Bruce Curley C’77 Mount Airy, MD

 

Not So Selfless

I take issue with Mr. Hughes’s opening statement that Marc Falkoff has “seemingly nothing to gain” from representing Guantanamo detainees and his role in publishing a book of their poetry. Unless Falkoff donated the royalties from his book to charity, he had everything to gain, not to mention possible job offers from other institutions.

William G. Spangle D’76 Williamsport, PA

 

Presidential Candidates Should Take This Medicine

I wish to commend the Gazette for the excellence of the article on U.S. health care and its political future [“Diagnosing Health Care,” Nov|Dec]. This panel discussion is among the most in-depth, trenchant analyses I have read of the political, economic, and moral challenges this society faces in the struggle to ensure better health care for our population.

How much better off we would be if all the current presidential candidates read and digested this article and then were required to debate how to make the American health-care system (and not just emergency care) be equitable and accessible for all, regardless of place of employment.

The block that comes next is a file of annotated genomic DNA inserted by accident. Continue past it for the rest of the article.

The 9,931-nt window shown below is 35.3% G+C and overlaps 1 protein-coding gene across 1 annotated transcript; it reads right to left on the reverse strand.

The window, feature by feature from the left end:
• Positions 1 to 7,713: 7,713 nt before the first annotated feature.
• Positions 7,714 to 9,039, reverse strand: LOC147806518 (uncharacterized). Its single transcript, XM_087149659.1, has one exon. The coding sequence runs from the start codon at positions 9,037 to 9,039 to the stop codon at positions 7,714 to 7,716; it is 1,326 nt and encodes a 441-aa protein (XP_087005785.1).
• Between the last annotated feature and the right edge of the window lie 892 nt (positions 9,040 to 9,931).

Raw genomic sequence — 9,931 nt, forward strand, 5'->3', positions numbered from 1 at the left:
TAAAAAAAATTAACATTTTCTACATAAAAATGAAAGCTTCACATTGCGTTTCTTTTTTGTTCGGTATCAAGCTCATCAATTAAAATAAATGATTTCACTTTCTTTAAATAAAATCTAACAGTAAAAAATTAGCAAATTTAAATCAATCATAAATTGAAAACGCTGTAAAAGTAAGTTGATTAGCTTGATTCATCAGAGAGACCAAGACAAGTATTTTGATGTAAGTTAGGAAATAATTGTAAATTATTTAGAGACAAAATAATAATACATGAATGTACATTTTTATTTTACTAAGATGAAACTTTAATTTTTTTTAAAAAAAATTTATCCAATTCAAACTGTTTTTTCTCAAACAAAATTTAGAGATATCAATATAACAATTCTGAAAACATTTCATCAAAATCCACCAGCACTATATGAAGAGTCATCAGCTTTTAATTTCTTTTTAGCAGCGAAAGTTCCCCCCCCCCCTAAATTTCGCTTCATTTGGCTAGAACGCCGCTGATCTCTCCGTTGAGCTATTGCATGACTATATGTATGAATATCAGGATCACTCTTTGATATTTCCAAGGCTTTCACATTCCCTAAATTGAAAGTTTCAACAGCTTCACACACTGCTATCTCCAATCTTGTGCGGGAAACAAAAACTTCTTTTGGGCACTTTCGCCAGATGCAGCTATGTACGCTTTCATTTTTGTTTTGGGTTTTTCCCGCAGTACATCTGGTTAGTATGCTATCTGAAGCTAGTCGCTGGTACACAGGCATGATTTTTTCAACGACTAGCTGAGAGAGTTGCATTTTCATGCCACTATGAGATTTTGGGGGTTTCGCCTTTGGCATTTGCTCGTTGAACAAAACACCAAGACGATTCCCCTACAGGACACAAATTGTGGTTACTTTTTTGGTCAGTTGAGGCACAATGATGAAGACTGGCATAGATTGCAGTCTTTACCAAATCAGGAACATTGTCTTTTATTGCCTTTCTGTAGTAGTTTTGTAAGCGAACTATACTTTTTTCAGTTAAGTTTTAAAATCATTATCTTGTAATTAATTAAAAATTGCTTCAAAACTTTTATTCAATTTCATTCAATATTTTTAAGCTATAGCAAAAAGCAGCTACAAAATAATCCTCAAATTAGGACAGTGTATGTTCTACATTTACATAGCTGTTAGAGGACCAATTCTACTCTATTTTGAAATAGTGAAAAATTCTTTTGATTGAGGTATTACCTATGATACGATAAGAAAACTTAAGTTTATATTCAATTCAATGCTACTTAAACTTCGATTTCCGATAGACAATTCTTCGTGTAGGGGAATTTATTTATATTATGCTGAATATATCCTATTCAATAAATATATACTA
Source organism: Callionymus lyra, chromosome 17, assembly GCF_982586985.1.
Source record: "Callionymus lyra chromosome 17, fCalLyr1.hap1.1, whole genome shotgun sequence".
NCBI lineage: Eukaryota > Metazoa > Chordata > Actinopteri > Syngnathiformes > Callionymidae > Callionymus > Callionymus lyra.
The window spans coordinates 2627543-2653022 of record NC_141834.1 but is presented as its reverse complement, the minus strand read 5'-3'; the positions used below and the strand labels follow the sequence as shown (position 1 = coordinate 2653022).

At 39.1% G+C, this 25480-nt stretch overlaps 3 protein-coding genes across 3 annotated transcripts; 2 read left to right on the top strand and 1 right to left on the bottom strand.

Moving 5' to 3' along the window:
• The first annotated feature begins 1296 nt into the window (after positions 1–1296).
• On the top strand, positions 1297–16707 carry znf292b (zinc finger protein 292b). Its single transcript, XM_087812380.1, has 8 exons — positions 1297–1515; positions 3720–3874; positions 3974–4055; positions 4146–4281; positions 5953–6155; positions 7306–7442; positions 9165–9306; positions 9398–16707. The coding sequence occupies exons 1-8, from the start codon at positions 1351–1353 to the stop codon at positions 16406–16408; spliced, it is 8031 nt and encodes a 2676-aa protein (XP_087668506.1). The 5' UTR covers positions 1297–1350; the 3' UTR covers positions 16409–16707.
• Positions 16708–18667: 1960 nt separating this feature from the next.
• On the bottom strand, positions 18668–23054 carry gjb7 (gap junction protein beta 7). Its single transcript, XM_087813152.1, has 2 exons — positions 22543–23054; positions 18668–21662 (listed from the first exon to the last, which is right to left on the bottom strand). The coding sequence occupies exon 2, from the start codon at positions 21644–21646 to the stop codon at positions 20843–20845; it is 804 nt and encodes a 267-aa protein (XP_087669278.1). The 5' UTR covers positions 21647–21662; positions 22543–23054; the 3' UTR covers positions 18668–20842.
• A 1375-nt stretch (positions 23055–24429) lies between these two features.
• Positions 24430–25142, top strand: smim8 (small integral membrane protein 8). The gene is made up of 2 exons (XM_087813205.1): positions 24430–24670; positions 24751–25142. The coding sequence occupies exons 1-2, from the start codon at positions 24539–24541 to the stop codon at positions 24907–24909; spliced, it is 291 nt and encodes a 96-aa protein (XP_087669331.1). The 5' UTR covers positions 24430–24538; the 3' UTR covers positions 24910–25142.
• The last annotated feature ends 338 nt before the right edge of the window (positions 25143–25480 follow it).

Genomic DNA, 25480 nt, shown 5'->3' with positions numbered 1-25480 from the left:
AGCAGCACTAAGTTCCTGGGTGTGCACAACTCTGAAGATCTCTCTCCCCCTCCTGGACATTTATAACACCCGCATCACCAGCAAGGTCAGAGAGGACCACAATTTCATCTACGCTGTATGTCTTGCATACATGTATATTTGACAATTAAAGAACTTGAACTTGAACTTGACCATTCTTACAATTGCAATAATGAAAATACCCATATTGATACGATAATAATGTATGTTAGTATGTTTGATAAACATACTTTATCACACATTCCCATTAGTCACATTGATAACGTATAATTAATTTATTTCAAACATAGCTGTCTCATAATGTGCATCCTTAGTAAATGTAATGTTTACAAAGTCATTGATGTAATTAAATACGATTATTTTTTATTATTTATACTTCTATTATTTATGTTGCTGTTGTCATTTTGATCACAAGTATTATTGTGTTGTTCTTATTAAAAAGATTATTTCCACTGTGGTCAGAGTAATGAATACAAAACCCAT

Rick Randolph G’72 Keswick, VA

 

Trust the Market, Not Bureaucrats

I had different thoughts than your experts offered in “Diagnosing Health Care.” Health-care insurance should be a taxable benefit. Tax rates should be reduced so that the change is revenue-neutral to the U.S. Treasury. Employees might prefer lower-cost, high-deductible insurance meant to cover extraordinary medical contingencies, and higher cash compensation, rather than more expensive comprehensive insurance and less cash, which are advantaged under our current tax regime. More cash-paying patients would bring more value-shopping discipline to the health-care industry. Also, the supply of health-care providers could be increased by allowing, say, registered nurses with 10 years’ clinical experience, to open frontline medical offices—acting as lower-cost general practitioners, referring cases beyond their skill level to MDs. Medical malpractice should be reformed to reduce out-sized punitive damages. The states could be pressured to make such changes by making federal funding contingent upon it.